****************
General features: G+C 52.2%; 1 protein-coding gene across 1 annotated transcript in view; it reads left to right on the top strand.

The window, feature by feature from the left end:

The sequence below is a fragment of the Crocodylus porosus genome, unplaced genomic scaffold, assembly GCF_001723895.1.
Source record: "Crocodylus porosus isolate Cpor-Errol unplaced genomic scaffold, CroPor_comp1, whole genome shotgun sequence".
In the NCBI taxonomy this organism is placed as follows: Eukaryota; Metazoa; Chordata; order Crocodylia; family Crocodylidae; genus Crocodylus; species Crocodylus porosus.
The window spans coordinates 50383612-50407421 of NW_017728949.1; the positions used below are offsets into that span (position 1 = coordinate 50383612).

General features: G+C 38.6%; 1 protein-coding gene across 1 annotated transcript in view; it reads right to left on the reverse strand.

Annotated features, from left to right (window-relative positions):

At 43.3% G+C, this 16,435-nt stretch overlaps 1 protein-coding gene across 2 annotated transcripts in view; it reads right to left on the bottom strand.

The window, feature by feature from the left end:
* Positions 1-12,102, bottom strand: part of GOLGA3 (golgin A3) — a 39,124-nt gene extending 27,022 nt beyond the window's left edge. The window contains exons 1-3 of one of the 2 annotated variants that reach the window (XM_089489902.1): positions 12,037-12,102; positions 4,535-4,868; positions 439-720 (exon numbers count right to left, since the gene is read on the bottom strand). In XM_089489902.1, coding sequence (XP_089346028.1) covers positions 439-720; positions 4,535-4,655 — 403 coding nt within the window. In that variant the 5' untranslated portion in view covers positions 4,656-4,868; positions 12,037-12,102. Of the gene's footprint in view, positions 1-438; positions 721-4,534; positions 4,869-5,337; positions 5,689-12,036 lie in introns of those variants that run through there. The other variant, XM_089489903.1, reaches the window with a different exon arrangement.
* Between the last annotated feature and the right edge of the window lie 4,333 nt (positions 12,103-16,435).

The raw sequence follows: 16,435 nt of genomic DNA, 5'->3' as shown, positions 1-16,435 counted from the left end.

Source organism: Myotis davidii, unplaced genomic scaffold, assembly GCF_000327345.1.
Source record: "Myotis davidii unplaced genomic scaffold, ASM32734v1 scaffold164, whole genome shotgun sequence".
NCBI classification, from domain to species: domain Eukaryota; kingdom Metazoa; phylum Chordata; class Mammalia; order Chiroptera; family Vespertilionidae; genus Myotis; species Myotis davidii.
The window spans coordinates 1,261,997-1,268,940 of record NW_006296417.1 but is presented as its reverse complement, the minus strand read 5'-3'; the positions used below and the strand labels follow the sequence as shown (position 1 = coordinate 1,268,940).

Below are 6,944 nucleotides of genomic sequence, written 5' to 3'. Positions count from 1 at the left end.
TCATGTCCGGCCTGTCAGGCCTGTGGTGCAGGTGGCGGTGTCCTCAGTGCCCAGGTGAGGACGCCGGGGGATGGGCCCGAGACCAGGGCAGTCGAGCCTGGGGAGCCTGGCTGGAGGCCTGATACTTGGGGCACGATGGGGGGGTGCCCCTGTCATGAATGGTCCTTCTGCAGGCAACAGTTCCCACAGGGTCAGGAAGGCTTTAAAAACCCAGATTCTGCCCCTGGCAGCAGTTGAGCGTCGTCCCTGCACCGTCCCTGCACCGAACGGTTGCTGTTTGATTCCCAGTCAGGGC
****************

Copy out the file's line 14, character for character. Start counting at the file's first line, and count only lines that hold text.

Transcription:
Source organism: Myotis davidii, unplaced genomic scaffold, assembly GCF_000327345.1.